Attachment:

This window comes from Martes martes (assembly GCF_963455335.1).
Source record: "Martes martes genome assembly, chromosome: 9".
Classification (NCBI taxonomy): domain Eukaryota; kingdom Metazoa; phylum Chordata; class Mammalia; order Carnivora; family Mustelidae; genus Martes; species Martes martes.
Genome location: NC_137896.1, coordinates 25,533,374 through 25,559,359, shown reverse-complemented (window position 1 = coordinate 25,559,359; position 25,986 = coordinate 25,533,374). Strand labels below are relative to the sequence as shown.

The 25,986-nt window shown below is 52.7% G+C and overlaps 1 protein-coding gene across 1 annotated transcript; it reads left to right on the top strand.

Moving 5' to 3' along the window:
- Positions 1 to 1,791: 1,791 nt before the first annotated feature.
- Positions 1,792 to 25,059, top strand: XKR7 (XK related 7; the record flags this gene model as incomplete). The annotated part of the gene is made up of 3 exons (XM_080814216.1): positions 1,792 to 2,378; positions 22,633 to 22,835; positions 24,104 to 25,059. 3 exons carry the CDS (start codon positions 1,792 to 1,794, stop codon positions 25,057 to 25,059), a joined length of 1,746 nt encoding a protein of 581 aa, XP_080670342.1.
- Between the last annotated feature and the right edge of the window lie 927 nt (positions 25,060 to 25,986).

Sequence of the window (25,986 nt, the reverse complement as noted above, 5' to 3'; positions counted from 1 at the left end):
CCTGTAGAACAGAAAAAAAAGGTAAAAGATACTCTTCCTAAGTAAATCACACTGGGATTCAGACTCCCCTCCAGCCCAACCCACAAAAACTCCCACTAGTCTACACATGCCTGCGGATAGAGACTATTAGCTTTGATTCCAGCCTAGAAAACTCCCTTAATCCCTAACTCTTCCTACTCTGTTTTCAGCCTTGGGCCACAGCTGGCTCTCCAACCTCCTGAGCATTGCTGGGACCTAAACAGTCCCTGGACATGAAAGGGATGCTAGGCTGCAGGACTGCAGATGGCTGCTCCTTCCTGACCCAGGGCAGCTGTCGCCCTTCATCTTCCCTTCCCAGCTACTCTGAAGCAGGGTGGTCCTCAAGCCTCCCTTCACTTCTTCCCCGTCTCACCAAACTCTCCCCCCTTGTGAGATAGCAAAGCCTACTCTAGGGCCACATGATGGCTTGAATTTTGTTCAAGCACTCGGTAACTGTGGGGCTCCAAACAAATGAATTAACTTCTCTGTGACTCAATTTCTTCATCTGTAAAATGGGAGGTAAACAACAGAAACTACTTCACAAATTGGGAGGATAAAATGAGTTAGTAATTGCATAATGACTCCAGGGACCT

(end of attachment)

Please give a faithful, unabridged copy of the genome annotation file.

This window comes from Martes martes (assembly GCF_963455335.1).
Source record: "Martes martes genome assembly, chromosome: 9".
Classification (NCBI taxonomy): domain Eukaryota; kingdom Metazoa; phylum Chordata; class Mammalia; order Carnivora; family Mustelidae; genus Martes; species Martes martes.
Genome location: NC_137896.1, coordinates 25,533,374 through 25,559,359, shown reverse-complemented (window position 1 = coordinate 25,559,359; position 25,986 = coordinate 25,533,374). Strand labels below are relative to the sequence as shown.

The 25,986-nt window shown below is 52.7% G+C and overlaps 1 protein-coding gene across 1 annotated transcript; it reads left to right on the top strand.

Moving 5' to 3' along the window:
- Positions 1 to 1,791: 1,791 nt before the first annotated feature.
- Positions 1,792 to 25,059, top strand: XKR7 (XK related 7; the record flags this gene model as incomplete). The annotated part of the gene is made up of 3 exons (XM_080814216.1): positions 1,792 to 2,378; positions 22,633 to 22,835; positions 24,104 to 25,059. 3 exons carry the CDS (start codon positions 1,792 to 1,794, stop codon positions 25,057 to 25,059), a joined length of 1,746 nt encoding a protein of 581 aa, XP_080670342.1.
- Between the last annotated feature and the right edge of the window lie 927 nt (positions 25,060 to 25,986).

Sequence of the window (25,986 nt, the reverse complement as noted above, 5' to 3'; positions counted from 1 at the left end):
CCTGTAGAACAGAAAAAAAAGGTAAAAGATACTCTTCCTAAGTAAATCACACTGGGATTCAGACTCCCCTCCAGCCCAACCCACAAAAACTCCCACTAGTCTACACATGCCTGCGGATAGAGACTATTAGCTTTGATTCCAGCCTAGAAAACTCCCTTAATCCCTAACTCTTCCTACTCTGTTTTCAGCCTTGGGCCACAGCTGGCTCTCCAACCTCCTGAGCATTGCTGGGACCTAAACAGTCCCTGGACATGAAAGGGATGCTAGGCTGCAGGACTGCAGATGGCTGCTCCTTCCTGACCCAGGGCAGCTGTCGCCCTTCATCTTCCCTTCCCAGCTACTCTGAAGCAGGGTGGTCCTCAAGCCTCCCTTCACTTCTTCCCCGTCTCACCAAACTCTCCCCCCTTGTGAGATAGCAAAGCCTACTCTAGGGCCACATGATGGCTTGAATTTTGTTCAAGCACTCGGTAACTGTGGGGCTCCAAACAAATGAATTAACTTCTCTGTGACTCAATTTCTTCATCTGTAAAATGGGAGGTAAACAACAGAAACTACTTCACAAATTGGGAGGATAAAATGAGTTAGTAATTGCATAATGACTCCAGGGACCT